Originally Published: April 14, 2010 9:59 p.m.
The Prescott School District Governing Board Tuesday evening approved Reduction In Force letters and program cuts to solve a $1.8 million decline in the district's maintenance and operations budget.
Declining revenue from the state, increased health insurance costs and retirement rates, and declining enrollment has PUSD, like other school districts, facing staff and program cuts for the upcoming school year.
District officials said they have no choice but to cut $1.8 million from the M&O budget. Depending on whether voters on May 18 approve Proposition 100, the statewide one-cent sales tax initiative, district officials say they could have to cut an additional $1.9 million from the M&O budget.
PUSD began budget cuts in 2008-09. The state legislature enacted a mid-year cut that cost PUSD $691,579.
"The district dipped into the Prescott EBT (employee benefit trust) fund and did not have to cut staff or programs," Superintendent Kevin Kapp said.
In 2009-10, the district made $342,353 in cuts district-wide and required the Prescott High School athletic department to contribute $25,000 for travel costs.
From 2008 to 2010, the district has reduced its budget by $1 million.
Now, the district must cut an additional $1.8 million from its budget. Each district department and school must cut their budgets based on their percentage of the total M&O budget.
During the 2009-10 budget process, department heads and school principals identified Tier I and Tier II cuts. When the district received its final budget numbers, officials were able to make only Tier I cuts, totaling $322,000.
Department heads and school principals are carrying Tier I cuts forward for next year, but must now include $364,564 in Tier II cuts. Some departments and schools must make $102,378 leveling cuts.
District officials base leveling cuts on the ratio of teachers to students. Miller Valley Elementary School has a higher ratio of teachers to students and must "level" the number to that of other elementary schools.
The special education department is eliminating five aide positions for leveling reasons.
Most of the schools are cutting their budgets by reducing hours or cutting aide positions and custodial services. Officials are cutting overtime.
However, reduction in classified staff members cannot make up the entire budget deficit. Some schools are cutting teacher positions.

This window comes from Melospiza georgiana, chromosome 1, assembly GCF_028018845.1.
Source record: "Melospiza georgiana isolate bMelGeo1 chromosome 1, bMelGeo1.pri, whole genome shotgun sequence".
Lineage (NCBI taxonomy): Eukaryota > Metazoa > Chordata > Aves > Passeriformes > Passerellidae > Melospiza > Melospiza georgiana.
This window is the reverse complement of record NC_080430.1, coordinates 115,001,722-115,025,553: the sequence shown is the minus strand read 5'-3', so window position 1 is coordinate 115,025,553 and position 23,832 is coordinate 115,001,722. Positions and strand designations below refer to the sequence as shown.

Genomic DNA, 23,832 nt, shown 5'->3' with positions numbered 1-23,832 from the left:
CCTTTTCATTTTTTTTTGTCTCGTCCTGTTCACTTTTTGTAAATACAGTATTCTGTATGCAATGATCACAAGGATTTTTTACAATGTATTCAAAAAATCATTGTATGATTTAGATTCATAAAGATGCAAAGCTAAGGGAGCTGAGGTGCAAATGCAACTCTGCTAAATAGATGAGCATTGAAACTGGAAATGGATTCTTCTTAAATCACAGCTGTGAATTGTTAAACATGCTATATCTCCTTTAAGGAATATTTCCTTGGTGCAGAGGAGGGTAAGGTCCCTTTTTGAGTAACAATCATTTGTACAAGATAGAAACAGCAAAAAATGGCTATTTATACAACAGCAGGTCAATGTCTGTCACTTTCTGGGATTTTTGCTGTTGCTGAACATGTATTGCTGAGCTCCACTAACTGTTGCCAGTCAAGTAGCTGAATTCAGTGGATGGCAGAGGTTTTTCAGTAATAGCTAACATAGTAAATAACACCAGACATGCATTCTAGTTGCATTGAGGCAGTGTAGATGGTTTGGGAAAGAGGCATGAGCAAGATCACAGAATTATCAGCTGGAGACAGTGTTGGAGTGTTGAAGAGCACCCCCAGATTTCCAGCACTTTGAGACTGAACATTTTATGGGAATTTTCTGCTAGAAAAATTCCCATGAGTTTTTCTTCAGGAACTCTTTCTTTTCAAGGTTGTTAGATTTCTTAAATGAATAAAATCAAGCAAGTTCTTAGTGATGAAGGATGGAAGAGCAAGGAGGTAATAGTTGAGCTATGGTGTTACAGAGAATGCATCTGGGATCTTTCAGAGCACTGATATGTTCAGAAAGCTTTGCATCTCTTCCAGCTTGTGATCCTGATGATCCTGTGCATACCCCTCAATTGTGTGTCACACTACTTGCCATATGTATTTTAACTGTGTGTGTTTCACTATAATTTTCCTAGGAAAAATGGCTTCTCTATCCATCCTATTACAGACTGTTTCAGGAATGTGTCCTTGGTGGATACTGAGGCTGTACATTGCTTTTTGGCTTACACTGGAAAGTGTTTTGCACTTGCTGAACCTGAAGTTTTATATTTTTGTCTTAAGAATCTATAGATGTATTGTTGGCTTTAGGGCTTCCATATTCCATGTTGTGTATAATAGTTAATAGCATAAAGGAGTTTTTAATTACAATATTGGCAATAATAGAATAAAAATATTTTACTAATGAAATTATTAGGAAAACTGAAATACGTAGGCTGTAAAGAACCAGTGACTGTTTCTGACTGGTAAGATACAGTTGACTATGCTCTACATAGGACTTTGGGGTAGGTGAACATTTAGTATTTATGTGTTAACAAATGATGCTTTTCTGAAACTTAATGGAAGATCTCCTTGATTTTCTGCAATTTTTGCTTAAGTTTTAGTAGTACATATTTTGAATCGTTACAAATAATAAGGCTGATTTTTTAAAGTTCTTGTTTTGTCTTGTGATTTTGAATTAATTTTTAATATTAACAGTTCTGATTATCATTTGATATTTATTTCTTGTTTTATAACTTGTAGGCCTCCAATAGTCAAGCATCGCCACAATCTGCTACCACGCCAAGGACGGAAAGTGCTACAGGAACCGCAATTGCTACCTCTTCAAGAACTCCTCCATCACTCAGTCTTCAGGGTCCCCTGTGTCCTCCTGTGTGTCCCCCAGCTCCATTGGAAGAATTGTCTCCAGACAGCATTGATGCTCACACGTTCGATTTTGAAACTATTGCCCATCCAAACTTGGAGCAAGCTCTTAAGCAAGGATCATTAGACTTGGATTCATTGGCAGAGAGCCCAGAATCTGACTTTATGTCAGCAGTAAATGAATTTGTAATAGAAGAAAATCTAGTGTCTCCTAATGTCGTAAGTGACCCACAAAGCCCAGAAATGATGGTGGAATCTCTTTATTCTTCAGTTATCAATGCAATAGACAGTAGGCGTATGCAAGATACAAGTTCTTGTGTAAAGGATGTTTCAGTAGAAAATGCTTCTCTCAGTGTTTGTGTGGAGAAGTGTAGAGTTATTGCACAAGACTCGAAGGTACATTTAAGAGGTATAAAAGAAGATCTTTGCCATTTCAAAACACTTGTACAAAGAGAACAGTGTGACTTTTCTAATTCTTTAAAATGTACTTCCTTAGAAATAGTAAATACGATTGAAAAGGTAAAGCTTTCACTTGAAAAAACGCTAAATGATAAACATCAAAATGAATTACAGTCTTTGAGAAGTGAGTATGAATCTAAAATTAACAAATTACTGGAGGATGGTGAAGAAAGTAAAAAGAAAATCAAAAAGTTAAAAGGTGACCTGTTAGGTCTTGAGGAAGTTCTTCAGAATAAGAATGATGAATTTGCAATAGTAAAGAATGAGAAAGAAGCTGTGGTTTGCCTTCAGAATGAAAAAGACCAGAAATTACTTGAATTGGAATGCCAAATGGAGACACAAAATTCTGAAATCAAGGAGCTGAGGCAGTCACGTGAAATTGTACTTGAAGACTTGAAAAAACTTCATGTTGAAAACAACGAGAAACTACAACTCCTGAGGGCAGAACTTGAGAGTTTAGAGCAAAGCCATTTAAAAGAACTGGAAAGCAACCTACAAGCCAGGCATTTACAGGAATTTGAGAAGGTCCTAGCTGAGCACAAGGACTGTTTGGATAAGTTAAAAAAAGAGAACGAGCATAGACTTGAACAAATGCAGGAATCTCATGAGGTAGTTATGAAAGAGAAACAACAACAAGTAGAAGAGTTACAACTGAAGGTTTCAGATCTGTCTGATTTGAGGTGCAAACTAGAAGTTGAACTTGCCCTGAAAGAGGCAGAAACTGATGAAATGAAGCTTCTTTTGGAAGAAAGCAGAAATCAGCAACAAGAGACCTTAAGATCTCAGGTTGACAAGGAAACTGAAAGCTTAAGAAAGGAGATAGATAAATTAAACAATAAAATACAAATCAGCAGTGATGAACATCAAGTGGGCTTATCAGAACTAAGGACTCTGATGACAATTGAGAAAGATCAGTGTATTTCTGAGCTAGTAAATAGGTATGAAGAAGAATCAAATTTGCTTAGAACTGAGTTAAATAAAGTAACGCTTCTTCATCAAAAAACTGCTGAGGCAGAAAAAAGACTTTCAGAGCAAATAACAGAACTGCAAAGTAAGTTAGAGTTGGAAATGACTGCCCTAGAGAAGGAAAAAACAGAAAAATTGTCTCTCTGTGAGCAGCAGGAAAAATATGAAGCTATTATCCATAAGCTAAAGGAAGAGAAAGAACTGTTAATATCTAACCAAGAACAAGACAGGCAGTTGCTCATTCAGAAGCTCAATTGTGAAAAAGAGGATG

In addition to its leveling cuts, Miller Valley is cutting an additional full-time teacher; Taylor Hicks is cutting one teacher; Granite Mountain is cutting one teacher; Prescott Mile High Middle School is cutting a half-time counselor and a half-time teacher; and PHS is cutting one teacher.
Some schools will save money because of the difference between a retiring teacher's salary and a new teacher salary.
In fact, Lincoln Elementary Principal Bucky Bates can meet his budget cuts, $60,779, through the retirement of three teachers. Bates would not have to make any additional teacher or program cuts.
That did not seem equitable to Abia Judd teacher Jane Robertson.
While she understands the need for cuts, Robertson asked the board to make equitable cuts. She said each retiring teacher saves the district between $20,000 and $25,000. At Lincoln, that is $60,000. However, no teachers are retiring at Abia Judd, and two classified positions are among the Tier II cuts.
"I think that is unfair," Robertson said. "If the all-day kindergarten tuition will be shared equally through all schools, why is it not the same with retirement? If the savings are shared among the schools, we would not have to cut aides."
According to Kapp, up until a year or two ago, the district tracked retirement savings and it would issue second contracts to teachers reflecting those savings.
"We have some time; this is an interesting idea and we would be happy to look into it," Kapp said.
Editor's Note: Additional information about more PUSD budget and program reductions will appear in Friday's paper.